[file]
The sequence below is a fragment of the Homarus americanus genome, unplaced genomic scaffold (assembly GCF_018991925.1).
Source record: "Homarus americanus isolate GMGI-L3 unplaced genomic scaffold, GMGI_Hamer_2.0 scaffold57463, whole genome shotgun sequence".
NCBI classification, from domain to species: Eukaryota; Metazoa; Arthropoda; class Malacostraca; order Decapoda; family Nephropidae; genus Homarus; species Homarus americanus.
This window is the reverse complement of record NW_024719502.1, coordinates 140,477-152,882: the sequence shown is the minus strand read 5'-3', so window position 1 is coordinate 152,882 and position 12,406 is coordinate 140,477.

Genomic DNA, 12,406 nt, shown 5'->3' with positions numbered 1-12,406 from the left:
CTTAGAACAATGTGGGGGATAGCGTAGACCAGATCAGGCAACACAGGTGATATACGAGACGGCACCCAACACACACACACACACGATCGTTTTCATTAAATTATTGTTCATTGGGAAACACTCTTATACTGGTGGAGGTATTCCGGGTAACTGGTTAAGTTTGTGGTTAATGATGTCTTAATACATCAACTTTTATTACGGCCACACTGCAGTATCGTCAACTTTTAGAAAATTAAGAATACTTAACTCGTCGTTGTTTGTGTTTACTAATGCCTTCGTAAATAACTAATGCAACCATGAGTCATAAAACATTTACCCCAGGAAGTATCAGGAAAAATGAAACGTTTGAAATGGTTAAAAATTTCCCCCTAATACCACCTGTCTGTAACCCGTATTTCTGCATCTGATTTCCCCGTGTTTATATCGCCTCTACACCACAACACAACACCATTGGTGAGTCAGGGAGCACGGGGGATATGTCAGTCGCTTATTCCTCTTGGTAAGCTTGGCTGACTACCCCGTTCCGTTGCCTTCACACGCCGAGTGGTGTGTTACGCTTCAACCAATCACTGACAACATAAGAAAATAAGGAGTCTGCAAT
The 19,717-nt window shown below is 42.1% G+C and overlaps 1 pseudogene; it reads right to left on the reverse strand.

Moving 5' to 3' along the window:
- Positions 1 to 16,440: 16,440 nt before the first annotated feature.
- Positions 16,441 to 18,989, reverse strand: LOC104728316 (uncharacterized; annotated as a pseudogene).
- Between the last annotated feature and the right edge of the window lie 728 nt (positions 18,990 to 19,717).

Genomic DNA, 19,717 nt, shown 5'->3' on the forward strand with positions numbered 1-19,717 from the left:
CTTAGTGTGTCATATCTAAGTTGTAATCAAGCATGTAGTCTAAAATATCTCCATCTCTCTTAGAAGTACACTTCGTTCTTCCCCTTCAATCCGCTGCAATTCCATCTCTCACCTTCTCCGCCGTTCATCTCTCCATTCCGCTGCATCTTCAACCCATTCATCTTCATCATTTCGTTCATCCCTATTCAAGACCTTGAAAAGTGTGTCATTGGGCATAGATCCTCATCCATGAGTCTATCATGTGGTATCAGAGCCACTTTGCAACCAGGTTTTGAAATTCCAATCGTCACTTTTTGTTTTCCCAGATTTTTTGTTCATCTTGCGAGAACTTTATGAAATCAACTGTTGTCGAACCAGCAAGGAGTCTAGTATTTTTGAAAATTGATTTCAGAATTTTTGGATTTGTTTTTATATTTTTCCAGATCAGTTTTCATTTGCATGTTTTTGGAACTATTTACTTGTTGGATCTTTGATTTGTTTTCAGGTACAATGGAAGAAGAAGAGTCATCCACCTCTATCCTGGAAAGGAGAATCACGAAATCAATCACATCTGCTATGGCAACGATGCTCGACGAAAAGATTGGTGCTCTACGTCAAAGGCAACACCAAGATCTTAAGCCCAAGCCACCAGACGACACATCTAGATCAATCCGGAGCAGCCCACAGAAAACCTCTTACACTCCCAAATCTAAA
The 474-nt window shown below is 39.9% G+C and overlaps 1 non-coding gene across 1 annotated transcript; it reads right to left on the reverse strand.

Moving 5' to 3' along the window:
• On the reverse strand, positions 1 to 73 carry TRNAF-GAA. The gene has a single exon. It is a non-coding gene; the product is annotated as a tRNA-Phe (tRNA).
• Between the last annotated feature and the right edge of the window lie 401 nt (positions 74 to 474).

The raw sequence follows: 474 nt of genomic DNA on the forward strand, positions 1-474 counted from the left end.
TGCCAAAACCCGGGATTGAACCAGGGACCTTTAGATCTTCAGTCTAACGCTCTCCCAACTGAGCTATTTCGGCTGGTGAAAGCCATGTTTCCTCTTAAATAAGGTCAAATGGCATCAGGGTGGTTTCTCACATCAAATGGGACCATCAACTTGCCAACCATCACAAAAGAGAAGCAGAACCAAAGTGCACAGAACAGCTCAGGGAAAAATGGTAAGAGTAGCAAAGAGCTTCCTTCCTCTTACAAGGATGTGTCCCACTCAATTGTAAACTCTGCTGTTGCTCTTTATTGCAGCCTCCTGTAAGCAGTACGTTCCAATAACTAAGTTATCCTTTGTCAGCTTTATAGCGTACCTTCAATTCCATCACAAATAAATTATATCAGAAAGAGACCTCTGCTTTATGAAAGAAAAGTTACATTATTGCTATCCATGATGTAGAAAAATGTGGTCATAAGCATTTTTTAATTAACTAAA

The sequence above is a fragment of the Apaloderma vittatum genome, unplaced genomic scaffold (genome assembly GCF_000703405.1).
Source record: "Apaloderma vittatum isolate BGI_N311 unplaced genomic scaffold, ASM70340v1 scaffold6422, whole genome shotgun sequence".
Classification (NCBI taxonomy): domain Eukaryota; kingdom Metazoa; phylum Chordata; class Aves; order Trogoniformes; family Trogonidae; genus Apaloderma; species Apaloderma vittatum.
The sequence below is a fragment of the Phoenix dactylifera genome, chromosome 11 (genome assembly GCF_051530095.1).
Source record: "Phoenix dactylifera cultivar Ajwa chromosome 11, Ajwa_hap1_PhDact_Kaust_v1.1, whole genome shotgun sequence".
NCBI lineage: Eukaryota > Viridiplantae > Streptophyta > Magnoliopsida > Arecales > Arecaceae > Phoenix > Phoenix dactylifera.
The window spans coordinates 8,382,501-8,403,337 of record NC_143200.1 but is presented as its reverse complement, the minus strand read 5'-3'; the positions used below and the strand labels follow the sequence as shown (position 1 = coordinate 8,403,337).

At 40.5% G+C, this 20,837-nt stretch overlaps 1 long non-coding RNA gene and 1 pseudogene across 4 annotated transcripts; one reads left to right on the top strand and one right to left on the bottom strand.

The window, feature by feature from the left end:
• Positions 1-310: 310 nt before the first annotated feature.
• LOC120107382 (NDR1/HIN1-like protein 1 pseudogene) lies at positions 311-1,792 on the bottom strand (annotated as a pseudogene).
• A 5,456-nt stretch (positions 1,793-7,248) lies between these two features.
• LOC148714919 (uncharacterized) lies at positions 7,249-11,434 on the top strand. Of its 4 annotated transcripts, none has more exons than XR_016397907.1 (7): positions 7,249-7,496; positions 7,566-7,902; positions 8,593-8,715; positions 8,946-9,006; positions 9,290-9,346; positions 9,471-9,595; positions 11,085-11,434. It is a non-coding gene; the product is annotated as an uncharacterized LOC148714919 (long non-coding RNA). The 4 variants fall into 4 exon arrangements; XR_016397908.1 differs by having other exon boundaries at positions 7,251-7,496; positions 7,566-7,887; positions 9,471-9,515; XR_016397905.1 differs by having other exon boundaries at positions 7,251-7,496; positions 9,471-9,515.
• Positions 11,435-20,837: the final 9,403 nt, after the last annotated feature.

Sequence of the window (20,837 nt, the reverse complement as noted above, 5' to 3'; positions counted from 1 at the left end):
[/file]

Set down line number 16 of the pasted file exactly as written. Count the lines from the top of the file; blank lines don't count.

• On the reverse strand, positions 1 to 73 carry TRNAF-GAA. The gene has a single exon. It is a non-coding gene; the product is annotated as a tRNA-Phe (tRNA).